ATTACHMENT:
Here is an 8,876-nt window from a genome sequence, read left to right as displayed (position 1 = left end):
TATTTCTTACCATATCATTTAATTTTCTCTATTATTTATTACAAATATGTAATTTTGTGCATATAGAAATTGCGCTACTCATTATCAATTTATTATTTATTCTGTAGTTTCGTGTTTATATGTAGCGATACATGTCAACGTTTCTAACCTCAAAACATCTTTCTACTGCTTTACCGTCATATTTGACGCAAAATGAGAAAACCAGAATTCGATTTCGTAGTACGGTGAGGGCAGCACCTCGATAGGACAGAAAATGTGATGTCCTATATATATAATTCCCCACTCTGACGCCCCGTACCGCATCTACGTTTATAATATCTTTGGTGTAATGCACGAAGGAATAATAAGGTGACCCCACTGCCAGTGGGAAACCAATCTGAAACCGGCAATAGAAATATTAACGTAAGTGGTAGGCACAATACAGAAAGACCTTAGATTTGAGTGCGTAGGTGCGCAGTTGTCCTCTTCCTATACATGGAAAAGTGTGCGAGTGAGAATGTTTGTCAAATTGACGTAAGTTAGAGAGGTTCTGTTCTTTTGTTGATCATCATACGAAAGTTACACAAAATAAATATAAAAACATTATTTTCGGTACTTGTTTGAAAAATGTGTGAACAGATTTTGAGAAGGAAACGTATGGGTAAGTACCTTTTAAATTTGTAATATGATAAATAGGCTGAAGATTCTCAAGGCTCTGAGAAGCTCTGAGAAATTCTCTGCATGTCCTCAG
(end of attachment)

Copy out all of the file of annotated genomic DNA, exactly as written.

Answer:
Here is an 8,876-nt window from a genome sequence, read left to right as displayed (position 1 = left end):
TATTTCTTACCATATCATTTAATTTTCTCTATTATTTATTACAAATATGTAATTTTGTGCATATAGAAATTGCGCTACTCATTATCAATTTATTATTTATTCTGTAGTTTCGTGTTTATATGTAGCGATACATGTCAACGTTTCTAACCTCAAAACATCTTTCTACTGCTTTACCGTCATATTTGACGCAAAATGAGAAAACCAGAATTCGATTTCGTAGTACGGTGAGGGCAGCACCTCGATAGGACAGAAAATGTGATGTCCTATATATATAATTCCCCACTCTGACGCCCCGTACCGCATCTACGTTTATAATATCTTTGGTGTAATGCACGAAGGAATAATAAGGTGACCCCACTGCCAGTGGGAAACCAATCTGAAACCGGCAATAGAAATATTAACGTAAGTGGTAGGCACAATACAGAAAGACCTTAGATTTGAGTGCGTAGGTGCGCAGTTGTCCTCTTCCTATACATGGAAAAGTGTGCGAGTGAGAATGTTTGTCAAATTGACGTAAGTTAGAGAGGTTCTGTTCTTTTGTTGATCATCATACGAAAGTTACACAAAATAAATATAAAAACATTATTTTCGGTACTTGTTTGAAAAATGTGTGAACAGATTTTGAGAAGGAAACGTATGGGTAAGTACCTTTTAAATTTGTAATATGATAAATAGGCTGAAGATTCTCAAGGCTCTGAGAAGCTCTGAGAAATTCTCTGCATGTCCTCAG